Let me backpedal here. I bought a new bike that came with a KMC chain. It lasted as long as a Shimano or Sram. Took a year to wear it out.
 

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xdeity said:
thanks for the reply. Ive been using GT88 i think its called to lubricate my chain, and i'm now told that is the wrong thing, i need a better lube, even though my LBS recommended it!!!

Also, although I've ridden bikes for many years, I have no knowledge of the maintainance side of things, although I am slowly getting my head round it and recently bought a bike tool with a chain tool on it.

What do you mean by the expression "cross chaining" and "bad shifting".

I usually just change gear when I feel it would be beneficial, are there times when I should not change? or a specific way I should change gear?
Just a few things about chain lube (and I've used basically every type over the years)

-Dry lubes that "clean your chain" such as White Lightening or Rock N Roll are dry lubes and provide temporary lubrication. The usually use solids such as wax or Teflon in a solvent, the solvent carries the particles into the chain then evaporates. These particles will provide lubrication before they are worn off (usually 10-12 miles in ideal conditions, much less in wet weather). IME you will need to lube before every ride, sometimes during rides, and your chain will wear out faster. My general rule of thumb is if you have to shake the bottle before applying, don't use it.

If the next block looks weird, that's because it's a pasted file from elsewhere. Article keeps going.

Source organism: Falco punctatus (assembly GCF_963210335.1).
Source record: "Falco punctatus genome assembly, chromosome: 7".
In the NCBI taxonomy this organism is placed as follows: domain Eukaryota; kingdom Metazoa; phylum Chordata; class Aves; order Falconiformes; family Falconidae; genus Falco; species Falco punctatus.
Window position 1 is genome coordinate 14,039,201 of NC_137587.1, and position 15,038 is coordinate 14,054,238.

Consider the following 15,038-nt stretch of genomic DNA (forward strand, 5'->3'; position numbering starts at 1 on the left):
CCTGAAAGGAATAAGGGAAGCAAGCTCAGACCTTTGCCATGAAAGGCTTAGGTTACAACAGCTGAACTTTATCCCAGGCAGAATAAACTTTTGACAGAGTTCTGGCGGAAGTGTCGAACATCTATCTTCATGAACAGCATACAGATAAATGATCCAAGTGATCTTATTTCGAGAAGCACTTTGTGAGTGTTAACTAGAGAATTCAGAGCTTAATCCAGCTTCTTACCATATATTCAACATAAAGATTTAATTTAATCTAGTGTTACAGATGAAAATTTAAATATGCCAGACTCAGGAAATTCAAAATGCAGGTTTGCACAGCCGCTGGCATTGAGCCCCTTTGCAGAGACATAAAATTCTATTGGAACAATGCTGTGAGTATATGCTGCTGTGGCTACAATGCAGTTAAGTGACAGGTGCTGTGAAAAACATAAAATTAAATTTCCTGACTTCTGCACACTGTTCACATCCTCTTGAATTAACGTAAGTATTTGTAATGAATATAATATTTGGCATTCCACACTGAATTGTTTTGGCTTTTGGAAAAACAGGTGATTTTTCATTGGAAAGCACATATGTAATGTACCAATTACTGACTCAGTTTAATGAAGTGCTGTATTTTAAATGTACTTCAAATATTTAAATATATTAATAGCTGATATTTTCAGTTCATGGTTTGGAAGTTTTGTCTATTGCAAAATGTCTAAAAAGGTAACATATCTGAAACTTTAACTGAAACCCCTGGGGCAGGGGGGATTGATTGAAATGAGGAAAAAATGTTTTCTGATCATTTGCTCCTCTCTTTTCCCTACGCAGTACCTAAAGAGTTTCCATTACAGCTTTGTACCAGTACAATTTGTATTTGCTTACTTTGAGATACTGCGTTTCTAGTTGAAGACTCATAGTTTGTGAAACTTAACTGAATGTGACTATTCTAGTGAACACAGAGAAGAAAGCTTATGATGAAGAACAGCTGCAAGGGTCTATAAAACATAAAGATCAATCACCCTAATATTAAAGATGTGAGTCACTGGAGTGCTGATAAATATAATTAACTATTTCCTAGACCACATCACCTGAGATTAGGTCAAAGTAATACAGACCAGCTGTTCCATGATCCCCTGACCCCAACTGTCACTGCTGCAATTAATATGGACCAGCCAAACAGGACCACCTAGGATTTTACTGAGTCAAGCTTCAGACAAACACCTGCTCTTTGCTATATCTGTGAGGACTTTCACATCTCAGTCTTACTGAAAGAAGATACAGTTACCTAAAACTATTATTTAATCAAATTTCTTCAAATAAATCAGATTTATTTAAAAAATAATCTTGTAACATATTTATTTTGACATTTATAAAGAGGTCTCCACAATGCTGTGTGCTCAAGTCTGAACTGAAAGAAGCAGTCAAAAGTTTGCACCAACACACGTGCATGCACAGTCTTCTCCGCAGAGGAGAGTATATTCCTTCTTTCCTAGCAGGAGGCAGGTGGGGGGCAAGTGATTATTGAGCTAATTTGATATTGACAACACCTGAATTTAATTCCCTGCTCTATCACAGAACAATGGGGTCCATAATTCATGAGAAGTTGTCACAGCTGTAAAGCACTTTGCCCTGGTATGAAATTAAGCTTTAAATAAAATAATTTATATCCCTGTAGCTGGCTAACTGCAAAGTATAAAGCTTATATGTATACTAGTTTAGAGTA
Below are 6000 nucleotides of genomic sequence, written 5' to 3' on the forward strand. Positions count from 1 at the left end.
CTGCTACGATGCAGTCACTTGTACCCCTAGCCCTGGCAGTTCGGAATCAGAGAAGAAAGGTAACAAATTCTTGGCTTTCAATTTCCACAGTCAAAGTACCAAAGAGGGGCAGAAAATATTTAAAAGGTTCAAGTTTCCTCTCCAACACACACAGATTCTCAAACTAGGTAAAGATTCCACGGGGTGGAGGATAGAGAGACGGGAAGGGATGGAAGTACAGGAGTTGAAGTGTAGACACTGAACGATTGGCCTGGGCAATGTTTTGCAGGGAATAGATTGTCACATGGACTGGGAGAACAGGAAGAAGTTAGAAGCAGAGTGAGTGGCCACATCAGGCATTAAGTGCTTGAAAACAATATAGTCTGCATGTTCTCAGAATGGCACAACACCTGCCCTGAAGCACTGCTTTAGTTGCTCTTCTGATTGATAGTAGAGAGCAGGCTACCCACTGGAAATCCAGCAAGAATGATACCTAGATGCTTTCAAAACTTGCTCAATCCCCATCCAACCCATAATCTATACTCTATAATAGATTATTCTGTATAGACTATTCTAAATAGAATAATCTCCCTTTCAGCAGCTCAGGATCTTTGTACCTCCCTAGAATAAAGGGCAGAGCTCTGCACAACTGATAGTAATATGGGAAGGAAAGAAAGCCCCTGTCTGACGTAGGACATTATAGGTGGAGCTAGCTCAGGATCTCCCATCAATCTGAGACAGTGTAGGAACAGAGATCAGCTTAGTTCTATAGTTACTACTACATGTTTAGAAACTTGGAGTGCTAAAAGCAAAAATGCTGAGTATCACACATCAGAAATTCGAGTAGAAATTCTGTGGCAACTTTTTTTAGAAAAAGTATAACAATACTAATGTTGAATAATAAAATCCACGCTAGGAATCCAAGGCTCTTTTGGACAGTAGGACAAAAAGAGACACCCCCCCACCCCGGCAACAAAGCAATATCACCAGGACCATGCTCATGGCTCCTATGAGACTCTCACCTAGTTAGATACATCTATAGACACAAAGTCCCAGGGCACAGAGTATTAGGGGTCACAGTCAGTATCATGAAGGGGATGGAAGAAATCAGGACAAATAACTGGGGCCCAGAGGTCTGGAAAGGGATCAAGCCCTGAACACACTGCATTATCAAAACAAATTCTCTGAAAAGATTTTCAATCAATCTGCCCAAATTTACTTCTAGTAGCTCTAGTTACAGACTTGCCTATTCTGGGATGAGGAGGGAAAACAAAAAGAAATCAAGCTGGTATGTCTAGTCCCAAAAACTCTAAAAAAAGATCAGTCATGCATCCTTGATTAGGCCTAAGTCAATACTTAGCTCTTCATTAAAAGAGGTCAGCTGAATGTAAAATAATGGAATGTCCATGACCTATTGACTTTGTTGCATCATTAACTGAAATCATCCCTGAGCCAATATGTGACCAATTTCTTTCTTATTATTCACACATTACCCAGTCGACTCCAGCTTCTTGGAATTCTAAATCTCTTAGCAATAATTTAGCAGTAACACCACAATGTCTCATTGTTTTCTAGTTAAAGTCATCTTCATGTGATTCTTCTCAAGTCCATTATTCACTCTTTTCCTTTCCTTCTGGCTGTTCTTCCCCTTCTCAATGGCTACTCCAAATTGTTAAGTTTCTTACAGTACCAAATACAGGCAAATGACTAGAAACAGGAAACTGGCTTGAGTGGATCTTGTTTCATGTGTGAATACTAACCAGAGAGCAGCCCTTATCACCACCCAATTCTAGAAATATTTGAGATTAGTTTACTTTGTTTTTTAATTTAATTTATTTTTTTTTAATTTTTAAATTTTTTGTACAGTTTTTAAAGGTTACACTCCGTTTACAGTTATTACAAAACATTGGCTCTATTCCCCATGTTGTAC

-Light oil lubes like Prolink or Pedros Go! provide better and longer lasting lubrication than dry lubes. They require a little more work to keep your chain clean as over lubing will attract dirt and dust. It also tends to wash off fairly quickly in wet weather.

-Heavier oil lubes like Chain-L, Pedros CHAINj, Finish Line Wet, Ernesto, Chainsaw Bar and Chain lube, etc will provide the maximum lubrication for your chain. As friction wears off the layer of lubrication, the oil simply flows back to lubricate again. It is also very resistant to wet weather making it ideal for rain and mud rides. However special care must be used when applying a thick wet lube or you will have a mess! Follow directions on the bottle to a "T".

:thumbsup:
 

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My spelling is atroshus
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I find myself relubing my chain during muddy rides. Even the thick oily stuff can get washed away after a muddy creek crossing.:)